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Giga's 2003 Developer's Guide to Web Services

Giga Information Group says that despite a slow start, web services in 2003 have the capability to turn application integration into a "Killer App." In this wide-ranging interview with Giga vice president Uttman Narsu, see why technology and standards are now in place (or will be in early 2003) to empower web services developers to do some neat integration projects.

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Giga's 2003 Developer's Guide to Web Services

Giga Information Group says that despite a slow start, web services in 2003 have the capability to turn application integration into a "Killer App." In this wide-ranging interview with Giga vice president Uttman Narsu, see why technology and standards are now in place (or will be in early 2003) to empower web services developers to do some neat integration projects.

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W3C Approves New Security, Validation for XML

The W3C continues its breakneck pace to implement data-centric security and formatting standards for XML. The latest security standards, endorsed by Microsoft, IBM, Sun and BEA, among others, give developers two new protocols to help parse XML documents into discrete data for transmission. W3C is also shipping a new Validator to keep your XML clean.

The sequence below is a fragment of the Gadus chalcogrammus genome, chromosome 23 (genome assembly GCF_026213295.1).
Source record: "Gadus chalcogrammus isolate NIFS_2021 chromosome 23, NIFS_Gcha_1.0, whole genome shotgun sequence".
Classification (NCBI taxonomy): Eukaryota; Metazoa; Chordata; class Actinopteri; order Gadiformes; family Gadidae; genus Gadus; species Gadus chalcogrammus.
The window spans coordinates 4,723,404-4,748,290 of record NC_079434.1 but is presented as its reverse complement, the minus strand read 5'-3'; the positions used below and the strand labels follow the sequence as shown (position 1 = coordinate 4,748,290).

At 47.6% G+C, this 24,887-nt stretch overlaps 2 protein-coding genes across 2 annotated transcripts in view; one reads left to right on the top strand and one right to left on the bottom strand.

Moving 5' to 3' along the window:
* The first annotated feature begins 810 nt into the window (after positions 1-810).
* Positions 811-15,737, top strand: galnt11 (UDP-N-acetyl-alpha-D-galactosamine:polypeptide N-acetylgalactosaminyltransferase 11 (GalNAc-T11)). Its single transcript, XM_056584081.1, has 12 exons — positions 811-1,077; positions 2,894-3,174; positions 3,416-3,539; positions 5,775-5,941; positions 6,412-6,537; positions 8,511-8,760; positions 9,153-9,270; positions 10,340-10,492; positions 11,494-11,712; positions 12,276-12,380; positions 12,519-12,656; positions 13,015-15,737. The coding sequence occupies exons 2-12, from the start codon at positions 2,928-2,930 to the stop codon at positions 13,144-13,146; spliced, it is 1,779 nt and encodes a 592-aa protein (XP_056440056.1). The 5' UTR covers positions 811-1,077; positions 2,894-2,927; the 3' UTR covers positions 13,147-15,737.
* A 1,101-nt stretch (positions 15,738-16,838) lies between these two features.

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OMG Eyes Better Legacy-to-Web Services Links

To help make it easier for mainframe and other object-oriented legacy applications to work better with web services, the Object Management Group (OMG) is moving on several fronts. During last month's OMG's Integrate 2002, members took the offense to update CORBA and other object-based programming models more able to work with code written with XML, Java, C#, SOAP and WSDL. See OMG's 2003 quick 4-point laundry list.

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Sun, Microsoft Execs Comment on Sun Joining WS-I

Last week, after almost a year on the sidelines, Sun Microsystems joined the Web Services Interoperability Organization (WS-I), the web services standard group founded by IBM and Microsoft that now boasts more than 150 members. Integration Developer News spoke with senior executives from both Sun and Microsoft to get a sense of what Sun's coming into the WS-I tent will mean to the future harmony between Java and .NET-based web services.

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Java Execs Eye This Week's J2EE 1.4 Beta Release

This week, Sun makes the beta release of the J2EE 1.4 specification available for download. The key to this release is Java's support for web services standards (SOAP, XML and WSDL), and with this upgrade Java developers should be looking at their development in a new, more highly-integrated way. To find out just how J2EE 1.4 will shape the future of Java developers in a web services world, Integration Developer News spoke in depth with two of Sun's leading voices on J2EE: George Grigoryev, J2EE senior product manager, and Glen Martin, senior marketing manager for J2EE and web services.